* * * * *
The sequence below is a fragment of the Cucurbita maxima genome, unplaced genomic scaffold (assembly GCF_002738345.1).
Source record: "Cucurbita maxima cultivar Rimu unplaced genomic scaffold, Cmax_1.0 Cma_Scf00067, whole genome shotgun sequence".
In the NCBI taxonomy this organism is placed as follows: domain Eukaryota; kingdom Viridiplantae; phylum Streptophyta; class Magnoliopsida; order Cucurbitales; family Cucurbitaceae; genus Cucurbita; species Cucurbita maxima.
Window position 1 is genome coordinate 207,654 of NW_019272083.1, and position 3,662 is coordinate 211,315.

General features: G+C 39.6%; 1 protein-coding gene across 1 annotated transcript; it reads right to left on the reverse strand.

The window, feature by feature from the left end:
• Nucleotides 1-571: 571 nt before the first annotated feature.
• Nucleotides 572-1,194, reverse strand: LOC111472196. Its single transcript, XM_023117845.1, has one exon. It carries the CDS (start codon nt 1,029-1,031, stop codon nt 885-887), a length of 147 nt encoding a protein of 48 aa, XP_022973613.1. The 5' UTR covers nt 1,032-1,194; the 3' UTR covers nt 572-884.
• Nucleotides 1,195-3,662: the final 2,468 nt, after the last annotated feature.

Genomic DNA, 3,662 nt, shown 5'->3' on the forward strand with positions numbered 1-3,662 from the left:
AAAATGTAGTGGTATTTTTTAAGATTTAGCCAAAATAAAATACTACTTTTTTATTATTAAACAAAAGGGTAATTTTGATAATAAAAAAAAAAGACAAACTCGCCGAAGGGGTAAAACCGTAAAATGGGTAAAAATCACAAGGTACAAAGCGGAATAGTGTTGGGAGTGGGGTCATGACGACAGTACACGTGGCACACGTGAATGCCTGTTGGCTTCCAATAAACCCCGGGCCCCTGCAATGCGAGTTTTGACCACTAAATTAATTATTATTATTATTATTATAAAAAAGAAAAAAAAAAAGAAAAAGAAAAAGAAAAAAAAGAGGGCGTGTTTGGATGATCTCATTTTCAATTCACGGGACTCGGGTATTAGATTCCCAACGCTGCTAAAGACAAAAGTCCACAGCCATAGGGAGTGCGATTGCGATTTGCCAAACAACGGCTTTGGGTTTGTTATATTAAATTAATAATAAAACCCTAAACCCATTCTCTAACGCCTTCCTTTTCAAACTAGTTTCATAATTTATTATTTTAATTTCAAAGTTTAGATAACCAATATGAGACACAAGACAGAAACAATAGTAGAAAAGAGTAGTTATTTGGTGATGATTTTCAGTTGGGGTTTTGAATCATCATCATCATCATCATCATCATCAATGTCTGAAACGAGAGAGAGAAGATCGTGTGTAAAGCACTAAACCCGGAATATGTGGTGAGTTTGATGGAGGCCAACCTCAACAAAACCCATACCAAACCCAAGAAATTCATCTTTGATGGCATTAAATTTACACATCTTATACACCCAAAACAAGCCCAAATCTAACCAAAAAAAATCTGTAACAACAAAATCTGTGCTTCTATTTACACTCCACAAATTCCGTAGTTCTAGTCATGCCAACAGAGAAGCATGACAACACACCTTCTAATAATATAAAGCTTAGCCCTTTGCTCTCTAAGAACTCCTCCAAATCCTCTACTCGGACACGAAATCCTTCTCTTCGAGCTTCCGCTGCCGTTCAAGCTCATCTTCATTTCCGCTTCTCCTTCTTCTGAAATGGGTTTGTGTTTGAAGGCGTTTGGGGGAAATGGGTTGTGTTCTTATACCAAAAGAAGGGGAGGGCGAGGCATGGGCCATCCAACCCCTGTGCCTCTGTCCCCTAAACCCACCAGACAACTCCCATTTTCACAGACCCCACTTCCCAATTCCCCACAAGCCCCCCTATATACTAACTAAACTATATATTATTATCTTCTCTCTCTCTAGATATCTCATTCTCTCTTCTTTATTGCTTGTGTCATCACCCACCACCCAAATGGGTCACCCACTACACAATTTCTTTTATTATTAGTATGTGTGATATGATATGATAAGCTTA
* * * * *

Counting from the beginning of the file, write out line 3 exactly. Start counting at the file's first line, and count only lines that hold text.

In the NCBI taxonomy this organism is placed as follows: domain Eukaryota; kingdom Viridiplantae; phylum Streptophyta; class Magnoliopsida; order Cucurbitales; family Cucurbitaceae; genus Cucurbita; species Cucurbita maxima.